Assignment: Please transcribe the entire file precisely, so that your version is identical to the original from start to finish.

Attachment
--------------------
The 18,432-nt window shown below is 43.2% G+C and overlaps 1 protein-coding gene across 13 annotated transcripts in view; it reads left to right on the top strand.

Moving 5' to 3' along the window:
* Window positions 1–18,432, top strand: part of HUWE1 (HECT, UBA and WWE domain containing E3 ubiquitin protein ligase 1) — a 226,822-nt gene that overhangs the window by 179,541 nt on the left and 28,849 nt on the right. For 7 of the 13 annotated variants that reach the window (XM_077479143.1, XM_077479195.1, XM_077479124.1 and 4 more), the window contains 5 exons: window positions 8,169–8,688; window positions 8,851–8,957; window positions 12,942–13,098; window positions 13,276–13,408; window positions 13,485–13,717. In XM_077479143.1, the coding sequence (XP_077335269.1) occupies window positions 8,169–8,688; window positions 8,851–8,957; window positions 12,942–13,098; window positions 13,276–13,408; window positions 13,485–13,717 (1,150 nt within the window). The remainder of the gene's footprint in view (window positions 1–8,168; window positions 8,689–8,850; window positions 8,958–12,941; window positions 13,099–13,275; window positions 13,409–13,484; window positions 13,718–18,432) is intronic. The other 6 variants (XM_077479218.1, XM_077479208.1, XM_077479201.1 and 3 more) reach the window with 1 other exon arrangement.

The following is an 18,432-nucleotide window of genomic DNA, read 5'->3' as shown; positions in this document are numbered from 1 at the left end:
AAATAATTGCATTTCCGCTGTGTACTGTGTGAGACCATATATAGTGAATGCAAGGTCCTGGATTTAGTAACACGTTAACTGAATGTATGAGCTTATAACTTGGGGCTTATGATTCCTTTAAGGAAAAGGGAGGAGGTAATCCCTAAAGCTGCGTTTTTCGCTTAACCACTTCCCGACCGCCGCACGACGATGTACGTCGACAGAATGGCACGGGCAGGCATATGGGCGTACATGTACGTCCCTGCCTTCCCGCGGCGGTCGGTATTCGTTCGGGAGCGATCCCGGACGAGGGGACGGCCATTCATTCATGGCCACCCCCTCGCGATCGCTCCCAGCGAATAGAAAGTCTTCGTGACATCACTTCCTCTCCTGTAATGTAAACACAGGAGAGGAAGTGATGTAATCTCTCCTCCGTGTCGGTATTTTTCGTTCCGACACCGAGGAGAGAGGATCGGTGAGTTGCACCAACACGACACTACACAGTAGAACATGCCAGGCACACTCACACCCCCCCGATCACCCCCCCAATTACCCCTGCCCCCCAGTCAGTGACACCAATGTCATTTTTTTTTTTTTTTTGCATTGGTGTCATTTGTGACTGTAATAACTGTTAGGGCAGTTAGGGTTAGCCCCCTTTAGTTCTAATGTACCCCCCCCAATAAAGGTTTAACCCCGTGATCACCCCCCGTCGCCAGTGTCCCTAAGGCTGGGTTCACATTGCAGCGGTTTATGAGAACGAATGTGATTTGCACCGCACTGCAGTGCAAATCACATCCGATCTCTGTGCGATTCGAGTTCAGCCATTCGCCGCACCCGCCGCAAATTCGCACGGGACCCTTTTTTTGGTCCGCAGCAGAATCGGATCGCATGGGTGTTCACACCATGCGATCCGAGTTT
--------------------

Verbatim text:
The 18,432-nt window shown below is 43.2% G+C and overlaps 1 protein-coding gene across 13 annotated transcripts in view; it reads left to right on the top strand.

Moving 5' to 3' along the window:
* Window positions 1–18,432, top strand: part of HUWE1 (HECT, UBA and WWE domain containing E3 ubiquitin protein ligase 1) — a 226,822-nt gene that overhangs the window by 179,541 nt on the left and 28,849 nt on the right. For 7 of the 13 annotated variants that reach the window (XM_077479143.1, XM_077479195.1, XM_077479124.1 and 4 more), the window contains 5 exons: window positions 8,169–8,688; window positions 8,851–8,957; window positions 12,942–13,098; window positions 13,276–13,408; window positions 13,485–13,717. In XM_077479143.1, the coding sequence (XP_077335269.1) occupies window positions 8,169–8,688; window positions 8,851–8,957; window positions 12,942–13,098; window positions 13,276–13,408; window positions 13,485–13,717 (1,150 nt within the window). The remainder of the gene's footprint in view (window positions 1–8,168; window positions 8,689–8,850; window positions 8,958–12,941; window positions 13,099–13,275; window positions 13,409–13,484; window positions 13,718–18,432) is intronic. The other 6 variants (XM_077479218.1, XM_077479208.1, XM_077479201.1 and 3 more) reach the window with 1 other exon arrangement.

The following is an 18,432-nucleotide window of genomic DNA, read 5'->3' as shown; positions in this document are numbered from 1 at the left end:
AAATAATTGCATTTCCGCTGTGTACTGTGTGAGACCATATATAGTGAATGCAAGGTCCTGGATTTAGTAACACGTTAACTGAATGTATGAGCTTATAACTTGGGGCTTATGATTCCTTTAAGGAAAAGGGAGGAGGTAATCCCTAAAGCTGCGTTTTTCGCTTAACCACTTCCCGACCGCCGCACGACGATGTACGTCGACAGAATGGCACGGGCAGGCATATGGGCGTACATGTACGTCCCTGCCTTCCCGCGGCGGTCGGTATTCGTTCGGGAGCGATCCCGGACGAGGGGACGGCCATTCATTCATGGCCACCCCCTCGCGATCGCTCCCAGCGAATAGAAAGTCTTCGTGACATCACTTCCTCTCCTGTAATGTAAACACAGGAGAGGAAGTGATGTAATCTCTCCTCCGTGTCGGTATTTTTCGTTCCGACACCGAGGAGAGAGGATCGGTGAGTTGCACCAACACGACACTACACAGTAGAACATGCCAGGCACACTCACACCCCCCCGATCACCCCCCCAATTACCCCTGCCCCCCAGTCAGTGACACCAATGTCATTTTTTTTTTTTTTTTGCATTGGTGTCATTTGTGACTGTAATAACTGTTAGGGCAGTTAGGGTTAGCCCCCTTTAGTTCTAATGTACCCCCCCCAATAAAGGTTTAACCCCGTGATCACCCCCCGTCGCCAGTGTCCCTAAGGCTGGGTTCACATTGCAGCGGTTTATGAGAACGAATGTGATTTGCACCGCACTGCAGTGCAAATCACATCCGATCTCTGTGCGATTCGAGTTCAGCCATTCGCCGCACCCGCCGCAAATTCGCACGGGACCCTTTTTTTGGTCCGCAGCAGAATCGGATCGCATGGGTGTTCACACCATGCGATCCGAGTTT